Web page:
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Tuesday, 29 March 2011

Officers Club in Administration

The Officers Club, the Men's clothing retailer,  has gone into administration with 46 stores being sold to Blue Inc immediately after the appointment by the administrators at Grant Thornton.  The warehouse and the remaining 56 stores have been closed.  The high street chain employed 900 people but the sale to Blue Inc has saved 400 jobs.
 
Joint administrator Joe McLean said: "The Company experienced particularly challenging trading conditions in 2010 with raw material costs rising significantly. It was not possible to pass these increases on to customers given the extremely price sensitive nature of the UK retail arena. "

The stores being bought are expected to add between £25 and £30m of sales to Blue Inc's turnover, bringing its revenues up to about £80m.

In an ideal situation the whole of the business could have been sold but it seems this was not possible. 

Have a look at our page on pre-pack administration this outlines how a company can be be put into administration and then the business and assets are sold at the same time.  An alternative would be a trading administration where the business would have been put into administration, continue to trade and then a buyer found as quickly as possible.  Alternatively, the business could be saved by going into administration and exiting via a CVA.

There must be one (or two) of three "Objectives" for the Administration:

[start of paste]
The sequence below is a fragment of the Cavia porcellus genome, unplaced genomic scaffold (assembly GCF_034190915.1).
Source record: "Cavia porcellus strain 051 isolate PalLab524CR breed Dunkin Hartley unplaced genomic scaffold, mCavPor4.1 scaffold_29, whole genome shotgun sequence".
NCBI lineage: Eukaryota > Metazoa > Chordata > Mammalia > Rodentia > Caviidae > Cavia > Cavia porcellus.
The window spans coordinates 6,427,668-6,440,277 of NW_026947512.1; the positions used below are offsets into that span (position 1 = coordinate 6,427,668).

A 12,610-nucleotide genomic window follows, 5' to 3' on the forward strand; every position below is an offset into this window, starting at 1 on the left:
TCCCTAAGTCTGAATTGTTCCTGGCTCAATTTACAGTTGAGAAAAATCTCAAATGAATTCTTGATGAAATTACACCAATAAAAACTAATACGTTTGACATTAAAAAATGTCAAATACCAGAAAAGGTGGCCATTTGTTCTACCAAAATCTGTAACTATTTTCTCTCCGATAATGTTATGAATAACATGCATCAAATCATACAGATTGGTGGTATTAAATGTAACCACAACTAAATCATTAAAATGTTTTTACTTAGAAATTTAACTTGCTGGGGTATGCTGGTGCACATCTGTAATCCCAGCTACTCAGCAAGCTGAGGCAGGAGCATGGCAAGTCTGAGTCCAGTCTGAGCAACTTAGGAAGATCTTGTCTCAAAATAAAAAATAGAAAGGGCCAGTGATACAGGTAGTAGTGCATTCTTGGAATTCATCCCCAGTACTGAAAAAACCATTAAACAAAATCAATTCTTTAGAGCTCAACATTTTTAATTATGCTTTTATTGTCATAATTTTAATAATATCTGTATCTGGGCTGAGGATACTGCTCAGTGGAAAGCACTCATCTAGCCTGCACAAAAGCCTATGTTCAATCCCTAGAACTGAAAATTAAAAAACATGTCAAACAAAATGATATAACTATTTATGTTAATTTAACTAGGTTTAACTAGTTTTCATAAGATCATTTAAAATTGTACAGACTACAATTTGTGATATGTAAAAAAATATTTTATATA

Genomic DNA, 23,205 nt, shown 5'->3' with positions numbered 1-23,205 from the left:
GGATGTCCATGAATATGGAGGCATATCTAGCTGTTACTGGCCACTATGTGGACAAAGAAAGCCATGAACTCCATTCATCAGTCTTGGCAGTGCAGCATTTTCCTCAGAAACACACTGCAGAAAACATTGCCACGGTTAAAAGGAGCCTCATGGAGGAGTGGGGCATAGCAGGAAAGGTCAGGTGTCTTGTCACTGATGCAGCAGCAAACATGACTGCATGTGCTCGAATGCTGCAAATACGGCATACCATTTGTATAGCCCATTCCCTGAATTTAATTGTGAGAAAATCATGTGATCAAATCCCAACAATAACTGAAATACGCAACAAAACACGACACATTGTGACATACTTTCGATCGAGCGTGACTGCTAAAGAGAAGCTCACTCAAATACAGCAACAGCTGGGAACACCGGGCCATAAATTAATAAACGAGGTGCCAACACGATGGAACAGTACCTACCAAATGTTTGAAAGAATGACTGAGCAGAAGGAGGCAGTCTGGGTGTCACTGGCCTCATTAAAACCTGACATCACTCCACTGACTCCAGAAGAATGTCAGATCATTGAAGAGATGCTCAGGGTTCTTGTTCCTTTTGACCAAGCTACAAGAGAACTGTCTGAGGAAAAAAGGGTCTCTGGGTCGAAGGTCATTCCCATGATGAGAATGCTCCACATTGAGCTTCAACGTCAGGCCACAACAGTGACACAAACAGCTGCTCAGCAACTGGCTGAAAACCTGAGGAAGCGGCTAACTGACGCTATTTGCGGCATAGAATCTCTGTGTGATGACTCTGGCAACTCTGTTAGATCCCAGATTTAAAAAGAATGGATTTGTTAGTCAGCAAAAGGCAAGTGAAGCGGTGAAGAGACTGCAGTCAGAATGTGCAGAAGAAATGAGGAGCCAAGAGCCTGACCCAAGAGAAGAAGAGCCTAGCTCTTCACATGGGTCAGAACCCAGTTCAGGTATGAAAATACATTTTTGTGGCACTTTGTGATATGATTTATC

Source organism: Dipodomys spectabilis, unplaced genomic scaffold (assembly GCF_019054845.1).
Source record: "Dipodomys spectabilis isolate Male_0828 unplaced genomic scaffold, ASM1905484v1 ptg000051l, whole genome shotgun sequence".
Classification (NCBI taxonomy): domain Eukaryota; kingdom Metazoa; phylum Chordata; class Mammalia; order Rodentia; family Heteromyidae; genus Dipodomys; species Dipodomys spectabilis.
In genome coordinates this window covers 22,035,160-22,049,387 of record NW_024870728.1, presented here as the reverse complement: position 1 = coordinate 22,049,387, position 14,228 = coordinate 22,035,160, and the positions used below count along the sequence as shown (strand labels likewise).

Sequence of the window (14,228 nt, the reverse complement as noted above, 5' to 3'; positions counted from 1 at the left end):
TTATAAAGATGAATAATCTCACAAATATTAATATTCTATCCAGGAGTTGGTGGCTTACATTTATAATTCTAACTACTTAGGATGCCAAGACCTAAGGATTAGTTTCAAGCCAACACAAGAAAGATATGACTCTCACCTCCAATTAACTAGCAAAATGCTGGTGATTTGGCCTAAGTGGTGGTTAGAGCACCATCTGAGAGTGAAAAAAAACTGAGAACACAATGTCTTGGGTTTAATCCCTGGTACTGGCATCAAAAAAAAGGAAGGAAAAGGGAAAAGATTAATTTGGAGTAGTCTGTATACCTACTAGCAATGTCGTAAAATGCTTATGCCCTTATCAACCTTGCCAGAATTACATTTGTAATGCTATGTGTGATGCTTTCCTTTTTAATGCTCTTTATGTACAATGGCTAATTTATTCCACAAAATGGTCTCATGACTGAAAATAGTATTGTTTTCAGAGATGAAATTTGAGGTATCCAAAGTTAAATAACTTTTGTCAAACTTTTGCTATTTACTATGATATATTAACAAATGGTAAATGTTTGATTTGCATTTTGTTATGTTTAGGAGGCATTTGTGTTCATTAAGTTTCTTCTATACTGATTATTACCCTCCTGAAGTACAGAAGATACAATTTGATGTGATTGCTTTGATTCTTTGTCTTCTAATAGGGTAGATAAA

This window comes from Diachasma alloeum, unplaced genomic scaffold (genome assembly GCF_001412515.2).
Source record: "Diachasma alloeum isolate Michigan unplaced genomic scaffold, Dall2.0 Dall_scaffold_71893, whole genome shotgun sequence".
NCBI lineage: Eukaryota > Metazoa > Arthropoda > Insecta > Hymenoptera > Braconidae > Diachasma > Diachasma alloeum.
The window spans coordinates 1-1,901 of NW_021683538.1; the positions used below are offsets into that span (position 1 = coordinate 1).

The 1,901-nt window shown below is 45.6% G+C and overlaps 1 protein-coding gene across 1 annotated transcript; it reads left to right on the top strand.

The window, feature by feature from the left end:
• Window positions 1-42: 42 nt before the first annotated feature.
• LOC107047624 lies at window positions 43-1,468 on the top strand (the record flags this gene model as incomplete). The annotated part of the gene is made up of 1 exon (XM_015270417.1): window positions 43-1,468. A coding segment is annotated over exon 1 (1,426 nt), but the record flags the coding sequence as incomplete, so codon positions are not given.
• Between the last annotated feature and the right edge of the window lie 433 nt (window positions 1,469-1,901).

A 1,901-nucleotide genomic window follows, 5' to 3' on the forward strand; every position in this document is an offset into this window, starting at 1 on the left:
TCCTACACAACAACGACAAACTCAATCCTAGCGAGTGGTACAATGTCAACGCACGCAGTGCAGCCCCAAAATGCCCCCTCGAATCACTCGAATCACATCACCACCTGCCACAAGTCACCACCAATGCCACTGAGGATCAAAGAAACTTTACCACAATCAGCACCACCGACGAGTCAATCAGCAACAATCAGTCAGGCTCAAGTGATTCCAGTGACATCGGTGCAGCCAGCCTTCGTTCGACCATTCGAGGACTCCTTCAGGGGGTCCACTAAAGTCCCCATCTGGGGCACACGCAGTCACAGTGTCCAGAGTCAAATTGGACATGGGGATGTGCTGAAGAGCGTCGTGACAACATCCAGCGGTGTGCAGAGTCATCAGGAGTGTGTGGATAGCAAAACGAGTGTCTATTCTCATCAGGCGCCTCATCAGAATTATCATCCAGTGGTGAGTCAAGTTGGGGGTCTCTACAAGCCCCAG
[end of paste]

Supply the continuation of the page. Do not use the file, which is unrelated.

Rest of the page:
In the application to the Court the proposed administrator must state which is his or her main objective of the following three:
  1. Company rescue, as a going concern, should be the primary objective. This usually means that the company proposes a Company Voluntary Arrangement or a scheme of arrangement.
  2. If that is not possible (or if the second objective would clearly be better for the creditors as a whole), then the administrator can achieve a better result for the creditors than would be obtained through an immediate winding-up of the company, possibly by trading on for a while and selling the business as a going concern.

    2.1. In English this means trying to sell the business for more than a liquidation would raise (see Creditors Voluntary Liquidation).
  3. Only if neither of the first two objectives is possible, can the administrator realise any property to make a distribution to secured and/or preferential creditors.

    3.1. This means collecting and selling the assets for the best price to pay the bank.

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